WTTC Summit puts tourism in spotlight

WTTC president David Scowsill addresses the Global Summit

WTTC president David Scowsill addresses the Global Summit

The World Travel & Tourism Council (WTTC) 13th Global Summit is well underway in Abu Dhabi. Abu Dhabi Tourism Authority (ADTA) and Etihad Airways are the official hosts of this annual gathering of travel and tourism leaders.

Co-hosted by Abu Dhabi Tourism & Culture Authority (TCA Abu Dhabi) and Etihad Airways, the Global Summit is being held in Abu Dhabi’s five-star Jumeirah at Etihad Towers.

Here are some key highlights so far from the two-day event, which concludes later today (April 10):

Travel is a way of life

The opening keynote address was made by WTTC president David Scowsill, who said: “Travel is a way of life and even in the toughest times, it continues to be a priority for populations around the world.

“Travel and tourism drives economies and creates jobs; and even in challenging economic times, it still has the potential to grow, as consumer appetite for travel beyond national borders remains insatiable.”

Scowsill said: “The 2013 WTTC Global Summit will explore the implications of our dramatically changing world economy and growing population on the tourism industry.

“Four months after the world celebrated its one billionth international traveller, it will examine what we need to do collectively to prepare for the next billion.”

Aviation Industry support

Speaking at the event was International Airlines Group chief executive Willie Walsh, who has emphasised the need for UK government to support the aviation sector in the country.

“Governments need to understand they must reduce the impact on aviation. This can be through the reduction of regressive taxation on our industry, such as Air Passenger Duty, or by allowing the development of suitable infrastructure,” he explained.

Walsh was quick to compare the situation in the UK with that of Abu Dhabi, where flag-carrier Etihad Airways has seen remarkable growth over the past decade.

He added: “The conditions here in Abu Dhabi have allowed the carrier to develop, but we are able to compete financially, we are confident in our model.”

Walsh added he would not be “banging his head against the wall” with regard to development at London Heathrow Airport. Instead IAG would seek to expand its operations at London Gatwick and London City airports.

Britain ‘losing ground’ with visa access

Following the Summit, Walsh also pointed to a problem with visa access to the UK, arguing other countries would likely launch retaliatory regulations if it was not made easier to get into the country.

“Britain needs to realise it is losing ground, and quite quickly. If the government does not move, others will likely retaliate, which is quite understandable,” he said.

“I see a lot of concern, particularly from emerging markets, that it is tough to do business in the UK.”

Future industry trends

The ageing population, an increasingly connected society and fluctuating economic conditions are three major factors that will set future trends in the global travel and tourism industry, according to industry leaders.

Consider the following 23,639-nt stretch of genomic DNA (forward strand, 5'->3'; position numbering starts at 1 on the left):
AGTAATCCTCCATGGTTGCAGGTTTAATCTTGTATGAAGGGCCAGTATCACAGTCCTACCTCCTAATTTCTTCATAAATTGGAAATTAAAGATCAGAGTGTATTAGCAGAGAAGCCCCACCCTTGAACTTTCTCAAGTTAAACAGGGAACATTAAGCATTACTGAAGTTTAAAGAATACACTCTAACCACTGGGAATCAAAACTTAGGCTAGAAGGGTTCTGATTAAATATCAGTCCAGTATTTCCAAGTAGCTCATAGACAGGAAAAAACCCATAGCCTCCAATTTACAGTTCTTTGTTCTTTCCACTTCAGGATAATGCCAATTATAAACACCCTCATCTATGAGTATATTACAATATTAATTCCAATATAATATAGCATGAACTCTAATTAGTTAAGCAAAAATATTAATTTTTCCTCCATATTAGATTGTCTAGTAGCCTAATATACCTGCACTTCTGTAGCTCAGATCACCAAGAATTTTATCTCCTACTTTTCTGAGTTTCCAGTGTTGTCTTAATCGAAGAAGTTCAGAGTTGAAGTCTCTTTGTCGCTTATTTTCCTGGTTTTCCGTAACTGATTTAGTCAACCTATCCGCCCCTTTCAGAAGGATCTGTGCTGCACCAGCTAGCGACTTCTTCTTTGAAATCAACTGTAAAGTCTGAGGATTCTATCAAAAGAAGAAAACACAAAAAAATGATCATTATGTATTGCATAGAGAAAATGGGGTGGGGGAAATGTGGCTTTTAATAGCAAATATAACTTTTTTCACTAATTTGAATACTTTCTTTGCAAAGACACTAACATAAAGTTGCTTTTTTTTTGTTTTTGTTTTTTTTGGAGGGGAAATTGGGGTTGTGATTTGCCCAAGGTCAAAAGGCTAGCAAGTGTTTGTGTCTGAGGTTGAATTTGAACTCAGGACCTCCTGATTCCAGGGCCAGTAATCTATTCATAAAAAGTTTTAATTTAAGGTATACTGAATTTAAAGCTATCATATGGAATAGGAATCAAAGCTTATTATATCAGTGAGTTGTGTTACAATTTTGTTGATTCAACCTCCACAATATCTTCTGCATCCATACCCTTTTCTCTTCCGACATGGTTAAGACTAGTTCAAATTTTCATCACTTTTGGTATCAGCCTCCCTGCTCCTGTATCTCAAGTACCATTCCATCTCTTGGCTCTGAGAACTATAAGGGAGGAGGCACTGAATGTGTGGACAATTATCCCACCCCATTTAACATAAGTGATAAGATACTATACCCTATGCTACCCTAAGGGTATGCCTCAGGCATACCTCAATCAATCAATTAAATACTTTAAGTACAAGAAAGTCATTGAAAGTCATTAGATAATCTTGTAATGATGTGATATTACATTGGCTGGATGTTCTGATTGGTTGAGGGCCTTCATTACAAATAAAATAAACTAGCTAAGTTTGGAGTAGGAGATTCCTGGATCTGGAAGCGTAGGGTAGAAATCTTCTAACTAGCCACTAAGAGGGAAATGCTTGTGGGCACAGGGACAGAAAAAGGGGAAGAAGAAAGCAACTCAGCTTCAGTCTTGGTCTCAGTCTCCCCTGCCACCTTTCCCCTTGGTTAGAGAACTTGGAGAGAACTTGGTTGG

Other factors include the growth of the middle class with its increased disposable income; and the emergence of a new generation that prioritises travel and cares for its environment.

Professor Ian Goldin

Professor Ian Goldin

Professor Ian Goldin, director, Oxford Martin School, University of Oxford, commented during his conclusions to the ‘The Global Context’ at the Summit: “The trends of the future will be demographic, economic and ecological, globalisation is the most progressive, powerful force we’ve ever seen, but it needs to be managed”.

Mega trends changing customer needs

According to Dr Stelter, senior partner and managing director, The Boston Consulting Group there will be some ‘mega-trends’ shaping the industry.

“The Travel and tourism mega-trends that will impact the industry are changing customer needs because of an ageing population; the shift to RDE; further globalisation; and more convenience and time compression,” he said to a packed auditorium.

There will be hurdles thrown up by mobility, infrastructure challenges and energy scarcity; new technology and increased intermediation, he explained.

Tourism a force for change

Former President Bill Clinton, founder of the William J. Clinton Foundation delivered the keynote address at the World Travel & Tourism Council Global Summit 2013.

In a wide ranging speech Clinton emphasized the transformative power of tourism as a force for good in the world.

“I am fundamentally optimistic about the power of tourism to change the world,” he said told delegates.

“As the leaders of this industry, you have a great deal of responsibility to use this power.”

Clinton also urged the hotel industry specifically to develop internship programmes in every country in which they operate, so that young people have an accessible means of experiencing another culture from an early age.

Linking into the issue of sustainability, which is a key focus for the Clinton Foundation, he believes that the industry is also a force for change in the future.

“I predict that we over the next 20 years the travel and tourism industry will lead a re-examination of our energy industry policies.

“The fact that you have such a great stake in a global stable environment gives you enormous credibility.

“I believe that by simply expanding tourism and in ways that are promote sustainability, this reminds people of our common humanity.

Other Summit speakers included more than 40 leading public figures, including Sir David Frost, British journalist and media personality, Daryl Hannah, American actress and activist, Sir Jonathon Porritt, environmentalist, David de Rothschild, adventurer and environmentalist, David Scowsill, WTTC president, and James Hogan, chief executive, Etihad Airways.